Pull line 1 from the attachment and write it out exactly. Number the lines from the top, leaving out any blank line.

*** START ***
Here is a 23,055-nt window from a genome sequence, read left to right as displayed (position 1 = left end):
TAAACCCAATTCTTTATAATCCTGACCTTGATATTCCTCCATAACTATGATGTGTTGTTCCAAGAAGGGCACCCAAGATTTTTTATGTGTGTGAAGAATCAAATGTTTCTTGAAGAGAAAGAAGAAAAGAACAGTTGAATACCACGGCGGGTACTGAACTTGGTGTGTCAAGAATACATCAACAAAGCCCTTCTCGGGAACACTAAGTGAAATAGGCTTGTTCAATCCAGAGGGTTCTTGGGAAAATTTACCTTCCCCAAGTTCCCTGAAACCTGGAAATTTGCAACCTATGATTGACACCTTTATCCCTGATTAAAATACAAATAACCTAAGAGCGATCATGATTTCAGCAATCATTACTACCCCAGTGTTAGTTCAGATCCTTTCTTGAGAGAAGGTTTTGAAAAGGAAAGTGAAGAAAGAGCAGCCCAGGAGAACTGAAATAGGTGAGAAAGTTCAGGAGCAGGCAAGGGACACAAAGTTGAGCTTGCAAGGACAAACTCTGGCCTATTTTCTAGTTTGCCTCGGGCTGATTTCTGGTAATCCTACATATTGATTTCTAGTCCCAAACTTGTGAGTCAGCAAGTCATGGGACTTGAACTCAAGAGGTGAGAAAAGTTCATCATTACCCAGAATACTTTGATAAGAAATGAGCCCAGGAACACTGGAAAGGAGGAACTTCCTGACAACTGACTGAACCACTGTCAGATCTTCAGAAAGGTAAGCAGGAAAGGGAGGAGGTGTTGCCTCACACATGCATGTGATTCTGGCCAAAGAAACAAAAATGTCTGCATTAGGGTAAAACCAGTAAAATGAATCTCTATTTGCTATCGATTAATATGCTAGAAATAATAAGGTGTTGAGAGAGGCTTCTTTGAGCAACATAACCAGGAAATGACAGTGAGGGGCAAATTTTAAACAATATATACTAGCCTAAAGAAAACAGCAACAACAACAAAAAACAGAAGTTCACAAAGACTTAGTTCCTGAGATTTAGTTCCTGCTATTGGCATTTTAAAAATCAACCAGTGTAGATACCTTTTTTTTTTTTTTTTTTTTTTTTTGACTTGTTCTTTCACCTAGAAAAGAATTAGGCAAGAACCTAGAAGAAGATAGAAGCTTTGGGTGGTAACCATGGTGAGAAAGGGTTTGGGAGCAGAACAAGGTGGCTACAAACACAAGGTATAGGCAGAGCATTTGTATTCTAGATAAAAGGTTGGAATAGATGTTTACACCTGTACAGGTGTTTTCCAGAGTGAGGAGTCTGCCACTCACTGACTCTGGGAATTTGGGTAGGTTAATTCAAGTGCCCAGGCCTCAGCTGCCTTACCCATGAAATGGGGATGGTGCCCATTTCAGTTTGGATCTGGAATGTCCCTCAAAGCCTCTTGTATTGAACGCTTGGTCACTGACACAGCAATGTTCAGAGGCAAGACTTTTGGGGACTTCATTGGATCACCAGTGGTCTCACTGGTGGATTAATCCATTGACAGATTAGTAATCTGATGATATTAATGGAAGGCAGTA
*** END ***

Here is a 23,055-nt window from a genome sequence, read left to right as displayed (position 1 = left end):